Kwik and I had an amazing lesson with Anne on Monday that included some jumping (proof that he is not, in fact, a bucking, rearing, crazy horse)! Details coming soon!

Sunday, February 17, 2013


A day or two after I moved Kwik to our new barn, I noticed a little swollen area on his left hindquarter above the stifle area, probably about the size of a quarter. It honestly just looked like he got bit by something (unfortunately we still have mosquitoes here from time to time since this winter has been so mild). It got slightly bigger the following week, and I pointed it out to the chiropractor. He thought it looked like a bite as well and said I could treat it with witch hazel. There was really no change last weekend, and it rained the majority of the week so I didn't make it out until Saturday. When I pulled his blanket off, I met with THIS:

It's about 6 inches long and filled with fluid- feels like a water balloon. You can see it jiggle when he moves (gross), but he didn't appear to be bothered by it at all. He was not off, and after consulting with the BO and a few of the boarders, we decided it was probably a hematoma and a weekend vet call was not necessary.

We went for a short, light ride (he was absolutely amazing, mad-crazy wind and all!), and he was his same perky self afterwards. Naturally, I raced home to research hematomas. It definitely sounds like what Kwik has going on is presenting like a hematoma, and while I read it can take months for them to resolve, the body usually reabsorbs them on its own and the horse is usually not physically affected. I did read that in some cases, they have to be drained, but most sources say that is not recommended initially. I read several times treatment with DMSO/furazone is helpful, but I'm going to send some pics to my vet to get her recommendation. In the meantime, I'm thinking I should let Kwik take it easy. Bummer! We have a lesson scheduled with Anne on my Monday day off :-(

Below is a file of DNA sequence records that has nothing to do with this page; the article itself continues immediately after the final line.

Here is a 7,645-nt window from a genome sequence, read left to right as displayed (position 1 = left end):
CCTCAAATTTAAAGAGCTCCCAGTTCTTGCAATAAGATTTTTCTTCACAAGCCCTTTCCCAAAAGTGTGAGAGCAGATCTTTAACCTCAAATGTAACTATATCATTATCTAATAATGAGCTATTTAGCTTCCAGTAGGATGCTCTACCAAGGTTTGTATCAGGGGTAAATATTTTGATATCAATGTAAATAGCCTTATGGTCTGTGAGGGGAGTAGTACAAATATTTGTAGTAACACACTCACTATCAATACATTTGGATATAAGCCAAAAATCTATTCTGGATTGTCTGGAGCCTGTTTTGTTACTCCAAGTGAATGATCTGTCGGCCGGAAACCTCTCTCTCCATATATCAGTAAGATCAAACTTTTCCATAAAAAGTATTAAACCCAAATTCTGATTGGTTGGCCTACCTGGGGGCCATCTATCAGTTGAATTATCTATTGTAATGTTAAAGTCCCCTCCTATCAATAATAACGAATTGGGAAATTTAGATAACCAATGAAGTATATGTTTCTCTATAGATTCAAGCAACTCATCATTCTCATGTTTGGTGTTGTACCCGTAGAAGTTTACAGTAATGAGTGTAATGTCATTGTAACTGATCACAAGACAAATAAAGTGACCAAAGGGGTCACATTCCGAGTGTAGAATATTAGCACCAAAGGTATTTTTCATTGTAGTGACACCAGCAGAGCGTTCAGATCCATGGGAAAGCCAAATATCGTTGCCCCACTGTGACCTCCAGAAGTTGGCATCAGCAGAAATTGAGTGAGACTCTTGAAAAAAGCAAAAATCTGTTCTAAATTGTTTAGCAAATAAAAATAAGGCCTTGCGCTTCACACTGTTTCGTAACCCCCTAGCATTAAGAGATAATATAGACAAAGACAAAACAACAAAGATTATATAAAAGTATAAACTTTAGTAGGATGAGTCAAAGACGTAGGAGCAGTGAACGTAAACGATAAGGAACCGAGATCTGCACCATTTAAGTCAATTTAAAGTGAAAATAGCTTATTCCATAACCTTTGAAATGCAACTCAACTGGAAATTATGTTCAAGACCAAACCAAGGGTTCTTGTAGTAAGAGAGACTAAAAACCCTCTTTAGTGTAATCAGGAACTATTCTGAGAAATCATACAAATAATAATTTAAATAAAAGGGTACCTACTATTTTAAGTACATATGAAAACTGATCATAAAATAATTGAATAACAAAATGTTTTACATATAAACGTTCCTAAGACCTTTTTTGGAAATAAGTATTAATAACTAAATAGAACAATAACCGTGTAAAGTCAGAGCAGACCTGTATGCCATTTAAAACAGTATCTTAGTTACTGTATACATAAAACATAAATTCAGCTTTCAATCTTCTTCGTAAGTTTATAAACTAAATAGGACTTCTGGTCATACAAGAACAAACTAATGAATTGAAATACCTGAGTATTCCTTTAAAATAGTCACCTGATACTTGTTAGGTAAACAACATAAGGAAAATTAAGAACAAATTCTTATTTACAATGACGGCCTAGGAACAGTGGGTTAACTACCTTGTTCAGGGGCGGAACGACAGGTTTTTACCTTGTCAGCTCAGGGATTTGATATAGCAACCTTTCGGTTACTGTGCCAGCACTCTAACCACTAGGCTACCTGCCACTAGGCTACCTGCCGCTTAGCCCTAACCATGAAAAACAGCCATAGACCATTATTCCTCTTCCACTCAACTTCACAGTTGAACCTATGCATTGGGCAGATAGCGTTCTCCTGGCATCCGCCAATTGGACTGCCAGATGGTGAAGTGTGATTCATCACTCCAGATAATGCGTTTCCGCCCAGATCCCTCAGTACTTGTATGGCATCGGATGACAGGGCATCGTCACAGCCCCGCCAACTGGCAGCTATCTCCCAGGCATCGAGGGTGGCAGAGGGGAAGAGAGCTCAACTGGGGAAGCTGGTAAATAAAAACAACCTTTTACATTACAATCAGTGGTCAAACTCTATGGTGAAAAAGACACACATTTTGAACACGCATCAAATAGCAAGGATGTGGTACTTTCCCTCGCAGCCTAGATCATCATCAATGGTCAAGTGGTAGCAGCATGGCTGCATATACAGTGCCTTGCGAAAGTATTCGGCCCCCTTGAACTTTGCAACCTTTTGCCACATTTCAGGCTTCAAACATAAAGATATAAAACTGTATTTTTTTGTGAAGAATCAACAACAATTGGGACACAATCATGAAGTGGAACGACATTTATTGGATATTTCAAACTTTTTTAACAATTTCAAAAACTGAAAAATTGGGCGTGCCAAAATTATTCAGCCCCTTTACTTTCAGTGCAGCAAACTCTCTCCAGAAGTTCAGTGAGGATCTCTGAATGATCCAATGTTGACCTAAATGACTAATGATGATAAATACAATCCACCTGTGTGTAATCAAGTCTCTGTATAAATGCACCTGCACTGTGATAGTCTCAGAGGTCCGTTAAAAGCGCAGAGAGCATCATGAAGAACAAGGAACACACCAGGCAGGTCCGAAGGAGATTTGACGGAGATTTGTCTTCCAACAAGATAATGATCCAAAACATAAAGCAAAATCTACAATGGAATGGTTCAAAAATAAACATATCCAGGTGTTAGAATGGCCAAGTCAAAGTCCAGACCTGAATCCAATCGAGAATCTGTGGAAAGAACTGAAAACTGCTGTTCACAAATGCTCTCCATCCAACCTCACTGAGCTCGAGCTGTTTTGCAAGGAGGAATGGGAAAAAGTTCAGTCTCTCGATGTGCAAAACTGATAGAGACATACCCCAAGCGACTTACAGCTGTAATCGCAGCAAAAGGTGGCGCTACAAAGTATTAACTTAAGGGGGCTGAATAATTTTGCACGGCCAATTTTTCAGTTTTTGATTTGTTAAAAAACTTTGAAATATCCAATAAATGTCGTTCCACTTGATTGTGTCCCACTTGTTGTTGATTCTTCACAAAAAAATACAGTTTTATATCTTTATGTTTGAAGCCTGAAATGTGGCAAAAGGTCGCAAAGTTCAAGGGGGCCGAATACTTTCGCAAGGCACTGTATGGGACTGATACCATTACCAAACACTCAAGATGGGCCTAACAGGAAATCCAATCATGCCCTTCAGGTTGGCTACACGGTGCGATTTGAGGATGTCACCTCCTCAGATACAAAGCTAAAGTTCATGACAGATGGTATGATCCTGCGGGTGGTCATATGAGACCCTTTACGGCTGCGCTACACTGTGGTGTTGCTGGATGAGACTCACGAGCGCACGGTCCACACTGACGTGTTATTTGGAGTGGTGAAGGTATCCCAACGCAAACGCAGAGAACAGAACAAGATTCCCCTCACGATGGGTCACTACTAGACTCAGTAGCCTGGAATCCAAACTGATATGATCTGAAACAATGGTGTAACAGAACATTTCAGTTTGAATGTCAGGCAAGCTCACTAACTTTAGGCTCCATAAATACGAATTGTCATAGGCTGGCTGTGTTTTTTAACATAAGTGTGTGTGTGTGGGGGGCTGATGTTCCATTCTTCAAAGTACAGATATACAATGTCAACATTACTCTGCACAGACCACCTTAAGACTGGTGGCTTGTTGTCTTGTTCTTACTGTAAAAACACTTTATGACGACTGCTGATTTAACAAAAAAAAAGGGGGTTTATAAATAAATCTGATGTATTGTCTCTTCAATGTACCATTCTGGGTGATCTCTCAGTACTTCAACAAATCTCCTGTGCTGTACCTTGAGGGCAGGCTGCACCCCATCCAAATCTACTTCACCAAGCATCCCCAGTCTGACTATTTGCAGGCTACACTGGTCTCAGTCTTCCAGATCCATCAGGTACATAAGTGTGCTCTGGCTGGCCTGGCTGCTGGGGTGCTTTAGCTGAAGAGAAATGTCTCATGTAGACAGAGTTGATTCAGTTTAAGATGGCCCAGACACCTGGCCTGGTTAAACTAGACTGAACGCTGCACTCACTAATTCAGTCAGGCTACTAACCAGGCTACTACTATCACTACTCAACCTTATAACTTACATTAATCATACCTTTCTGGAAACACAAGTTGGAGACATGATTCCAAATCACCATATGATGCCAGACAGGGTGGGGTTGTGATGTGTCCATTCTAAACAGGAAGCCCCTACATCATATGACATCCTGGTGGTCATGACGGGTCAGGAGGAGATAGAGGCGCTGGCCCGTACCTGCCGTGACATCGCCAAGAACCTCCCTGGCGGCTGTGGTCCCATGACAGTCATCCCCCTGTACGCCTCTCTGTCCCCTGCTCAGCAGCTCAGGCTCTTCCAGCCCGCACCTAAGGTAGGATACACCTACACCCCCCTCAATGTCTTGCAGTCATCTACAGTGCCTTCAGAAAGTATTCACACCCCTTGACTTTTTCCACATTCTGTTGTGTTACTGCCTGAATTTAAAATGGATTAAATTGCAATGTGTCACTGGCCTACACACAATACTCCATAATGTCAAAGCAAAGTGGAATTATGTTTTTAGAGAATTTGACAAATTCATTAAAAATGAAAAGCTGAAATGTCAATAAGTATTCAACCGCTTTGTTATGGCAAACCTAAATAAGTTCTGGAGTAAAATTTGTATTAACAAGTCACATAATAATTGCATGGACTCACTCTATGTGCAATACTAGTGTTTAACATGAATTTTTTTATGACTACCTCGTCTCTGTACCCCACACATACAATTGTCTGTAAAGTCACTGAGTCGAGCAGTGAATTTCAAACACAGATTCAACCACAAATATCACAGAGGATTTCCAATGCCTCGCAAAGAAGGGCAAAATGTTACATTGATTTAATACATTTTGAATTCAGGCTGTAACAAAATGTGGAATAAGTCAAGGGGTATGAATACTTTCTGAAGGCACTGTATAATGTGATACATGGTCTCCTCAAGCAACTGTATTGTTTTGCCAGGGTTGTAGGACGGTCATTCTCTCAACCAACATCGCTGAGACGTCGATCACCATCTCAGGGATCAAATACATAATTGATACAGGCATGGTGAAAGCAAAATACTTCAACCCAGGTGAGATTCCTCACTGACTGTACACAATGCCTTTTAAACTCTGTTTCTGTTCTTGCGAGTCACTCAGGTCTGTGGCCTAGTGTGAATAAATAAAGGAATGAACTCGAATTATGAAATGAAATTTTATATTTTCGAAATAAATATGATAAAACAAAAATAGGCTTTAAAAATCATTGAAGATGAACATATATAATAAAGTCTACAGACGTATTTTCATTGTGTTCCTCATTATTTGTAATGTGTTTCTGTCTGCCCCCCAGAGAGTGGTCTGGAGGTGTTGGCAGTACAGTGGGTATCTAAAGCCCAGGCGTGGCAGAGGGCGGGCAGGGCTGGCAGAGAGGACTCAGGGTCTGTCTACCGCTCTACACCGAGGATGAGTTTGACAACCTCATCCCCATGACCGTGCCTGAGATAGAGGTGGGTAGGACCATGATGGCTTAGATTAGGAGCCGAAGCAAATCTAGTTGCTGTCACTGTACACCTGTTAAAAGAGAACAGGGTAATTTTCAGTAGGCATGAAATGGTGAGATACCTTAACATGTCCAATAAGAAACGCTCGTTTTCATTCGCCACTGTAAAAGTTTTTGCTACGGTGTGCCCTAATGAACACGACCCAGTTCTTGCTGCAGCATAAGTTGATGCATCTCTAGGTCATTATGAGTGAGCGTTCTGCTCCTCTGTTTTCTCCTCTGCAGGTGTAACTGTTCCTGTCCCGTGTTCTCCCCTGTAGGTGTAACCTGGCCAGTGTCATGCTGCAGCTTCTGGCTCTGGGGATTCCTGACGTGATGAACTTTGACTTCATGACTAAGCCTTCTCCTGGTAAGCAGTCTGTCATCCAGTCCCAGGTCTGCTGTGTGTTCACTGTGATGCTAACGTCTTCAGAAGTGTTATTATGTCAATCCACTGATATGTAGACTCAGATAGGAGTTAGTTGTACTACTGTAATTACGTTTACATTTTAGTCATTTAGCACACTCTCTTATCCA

Anyone have experience with something like this?

The Best View


Cookie plz?

Tuesday, February 12, 2013

It is Fat Tuesday Afterall...

...so lets talk food. My goal for the next couple of months is to get Kwik settled into a routine- nutritionally and training-wise.

I need to figure out what feed/supplement combinations will best work for him. At the old barn, I opted to keep him on the same program he was on before I arrived on the scene, which from what I understand, was a scoop of a high fat, high fiber texturized custom blend feed, 2 cups Advantage 30 ration balancer, 1 cup rice bran twice daily with 4 oz dac Oil in the AM. My new BO has been great about working with me to design a feed program for Kwik. The goal was to start him on something similar to what he's been eating (mixed with his old feed), and then make changes as needed. As of now, he is receiving a scoop of Seminole Wellness Show and Sport (12% Protein, 12% Fat) since it was the option most similar to his old feed in addition to dac Oil and rice bran. BO and I are a bit worried the Show and Sport will make him hot since he's not in strenuous work, and truth be told, I have noticed he's a bit more up than usual. Granted, he's still settling in, but the plan is to gradually switch him over to Perform Safe (12% Protein, 8% Fat) and keep the rice bran. I'm a little unsure at this point whether or not to keep the fat supplement- Kwik definitely needs to put some weight on, but I don't want to add unnecessary calories. I'd also like to put him on a digestive supplement to see if he can maintain his weight a little better with some probiotic/prebiotic support.